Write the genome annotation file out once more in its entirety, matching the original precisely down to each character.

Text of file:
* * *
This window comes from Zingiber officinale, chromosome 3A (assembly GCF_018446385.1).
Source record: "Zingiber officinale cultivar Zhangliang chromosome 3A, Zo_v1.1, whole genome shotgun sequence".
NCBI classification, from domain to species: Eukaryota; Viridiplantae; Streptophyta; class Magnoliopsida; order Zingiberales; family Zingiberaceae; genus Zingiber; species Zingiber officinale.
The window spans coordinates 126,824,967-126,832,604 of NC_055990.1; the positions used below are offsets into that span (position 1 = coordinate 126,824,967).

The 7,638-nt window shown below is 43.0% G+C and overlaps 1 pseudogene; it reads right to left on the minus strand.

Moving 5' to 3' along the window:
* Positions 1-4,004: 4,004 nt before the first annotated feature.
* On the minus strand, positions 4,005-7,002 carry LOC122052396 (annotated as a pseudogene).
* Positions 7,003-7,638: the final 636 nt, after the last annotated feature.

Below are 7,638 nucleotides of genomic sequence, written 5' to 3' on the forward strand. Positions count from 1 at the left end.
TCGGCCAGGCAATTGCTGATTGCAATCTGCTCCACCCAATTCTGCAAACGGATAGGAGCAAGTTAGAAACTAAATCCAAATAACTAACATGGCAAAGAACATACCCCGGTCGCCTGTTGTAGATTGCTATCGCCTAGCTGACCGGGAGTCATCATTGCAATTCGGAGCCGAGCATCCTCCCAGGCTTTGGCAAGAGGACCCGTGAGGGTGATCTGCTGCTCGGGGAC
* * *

This window comes from Zingiber officinale, chromosome 3A (assembly GCF_018446385.1).
Source record: "Zingiber officinale cultivar Zhangliang chromosome 3A, Zo_v1.1, whole genome shotgun sequence".
NCBI classification, from domain to species: Eukaryota; Viridiplantae; Streptophyta; class Magnoliopsida; order Zingiberales; family Zingiberaceae; genus Zingiber; species Zingiber officinale.
The window spans coordinates 126,824,967-126,832,604 of NC_055990.1; the positions used below are offsets into that span (position 1 = coordinate 126,824,967).

The 7,638-nt window shown below is 43.0% G+C and overlaps 1 pseudogene; it reads right to left on the minus strand.

Moving 5' to 3' along the window:
* Positions 1-4,004: 4,004 nt before the first annotated feature.
* On the minus strand, positions 4,005-7,002 carry LOC122052396 (annotated as a pseudogene).
* Positions 7,003-7,638: the final 636 nt, after the last annotated feature.

Below are 7,638 nucleotides of genomic sequence, written 5' to 3' on the forward strand. Positions count from 1 at the left end.
TCGGCCAGGCAATTGCTGATTGCAATCTGCTCCACCCAATTCTGCAAACGGATAGGAGCAAGTTAGAAACTAAATCCAAATAACTAACATGGCAAAGAACATACCCCGGTCGCCTGTTGTAGATTGCTATCGCCTAGCTGACCGGGAGTCATCATTGCAATTCGGAGCCGAGCATCCTCCCAGGCTTTGGCAAGAGGACCCGTGAGGGTGATCTGCTGCTCGGGGAC